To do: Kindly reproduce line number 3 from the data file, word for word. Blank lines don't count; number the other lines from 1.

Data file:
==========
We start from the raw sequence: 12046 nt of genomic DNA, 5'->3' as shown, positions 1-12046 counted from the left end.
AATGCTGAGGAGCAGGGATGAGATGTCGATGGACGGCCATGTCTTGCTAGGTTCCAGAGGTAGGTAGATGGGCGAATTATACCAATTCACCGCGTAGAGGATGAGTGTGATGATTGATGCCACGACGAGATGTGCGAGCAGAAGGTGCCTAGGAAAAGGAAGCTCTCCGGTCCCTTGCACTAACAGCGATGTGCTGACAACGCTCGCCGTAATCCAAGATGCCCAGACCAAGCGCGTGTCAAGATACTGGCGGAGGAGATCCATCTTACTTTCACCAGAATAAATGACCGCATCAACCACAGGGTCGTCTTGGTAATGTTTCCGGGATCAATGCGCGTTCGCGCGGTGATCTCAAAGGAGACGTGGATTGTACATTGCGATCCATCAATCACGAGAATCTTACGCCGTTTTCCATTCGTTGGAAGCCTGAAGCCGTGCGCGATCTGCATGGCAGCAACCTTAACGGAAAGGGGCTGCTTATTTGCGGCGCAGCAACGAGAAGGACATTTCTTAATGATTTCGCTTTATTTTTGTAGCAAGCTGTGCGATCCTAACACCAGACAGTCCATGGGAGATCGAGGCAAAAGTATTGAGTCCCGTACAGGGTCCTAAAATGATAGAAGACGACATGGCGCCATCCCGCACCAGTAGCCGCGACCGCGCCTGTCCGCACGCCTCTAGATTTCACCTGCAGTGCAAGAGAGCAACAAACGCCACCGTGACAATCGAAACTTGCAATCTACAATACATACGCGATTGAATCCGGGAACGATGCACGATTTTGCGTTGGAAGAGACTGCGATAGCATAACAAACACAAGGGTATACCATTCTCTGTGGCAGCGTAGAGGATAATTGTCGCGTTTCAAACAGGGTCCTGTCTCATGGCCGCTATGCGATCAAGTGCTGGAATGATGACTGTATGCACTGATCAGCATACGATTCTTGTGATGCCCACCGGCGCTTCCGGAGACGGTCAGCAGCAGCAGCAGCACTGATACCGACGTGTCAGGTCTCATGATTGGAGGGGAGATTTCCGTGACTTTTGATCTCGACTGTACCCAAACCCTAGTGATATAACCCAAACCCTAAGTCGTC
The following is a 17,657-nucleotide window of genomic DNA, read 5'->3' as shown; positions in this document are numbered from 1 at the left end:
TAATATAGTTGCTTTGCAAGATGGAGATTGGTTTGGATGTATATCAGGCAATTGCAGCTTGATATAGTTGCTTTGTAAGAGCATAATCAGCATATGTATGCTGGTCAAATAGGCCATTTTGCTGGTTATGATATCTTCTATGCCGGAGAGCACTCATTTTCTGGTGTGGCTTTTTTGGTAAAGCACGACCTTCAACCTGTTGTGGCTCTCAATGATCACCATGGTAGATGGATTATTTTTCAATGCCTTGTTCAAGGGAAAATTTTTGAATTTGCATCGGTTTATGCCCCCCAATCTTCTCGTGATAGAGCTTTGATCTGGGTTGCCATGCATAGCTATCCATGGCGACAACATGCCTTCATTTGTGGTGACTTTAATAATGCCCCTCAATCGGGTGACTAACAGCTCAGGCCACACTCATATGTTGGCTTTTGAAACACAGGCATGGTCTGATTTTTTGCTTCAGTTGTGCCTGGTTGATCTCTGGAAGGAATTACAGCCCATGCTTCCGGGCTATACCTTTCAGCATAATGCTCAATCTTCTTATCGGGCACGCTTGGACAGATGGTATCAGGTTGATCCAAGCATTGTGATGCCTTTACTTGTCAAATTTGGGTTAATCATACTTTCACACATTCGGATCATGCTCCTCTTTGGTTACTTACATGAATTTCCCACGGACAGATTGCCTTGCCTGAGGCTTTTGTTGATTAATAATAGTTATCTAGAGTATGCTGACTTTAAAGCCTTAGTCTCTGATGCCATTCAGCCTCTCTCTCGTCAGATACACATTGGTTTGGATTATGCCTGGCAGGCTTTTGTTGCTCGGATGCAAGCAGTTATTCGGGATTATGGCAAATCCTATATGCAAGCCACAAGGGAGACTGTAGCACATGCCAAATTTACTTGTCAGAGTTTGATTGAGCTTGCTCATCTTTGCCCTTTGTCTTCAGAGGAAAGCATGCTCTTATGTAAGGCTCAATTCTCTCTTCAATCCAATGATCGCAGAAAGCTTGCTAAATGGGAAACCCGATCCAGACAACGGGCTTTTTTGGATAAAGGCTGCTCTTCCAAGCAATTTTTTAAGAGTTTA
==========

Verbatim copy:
The following is a 17,657-nucleotide window of genomic DNA, read 5'->3' as shown; positions in this document are numbered from 1 at the left end: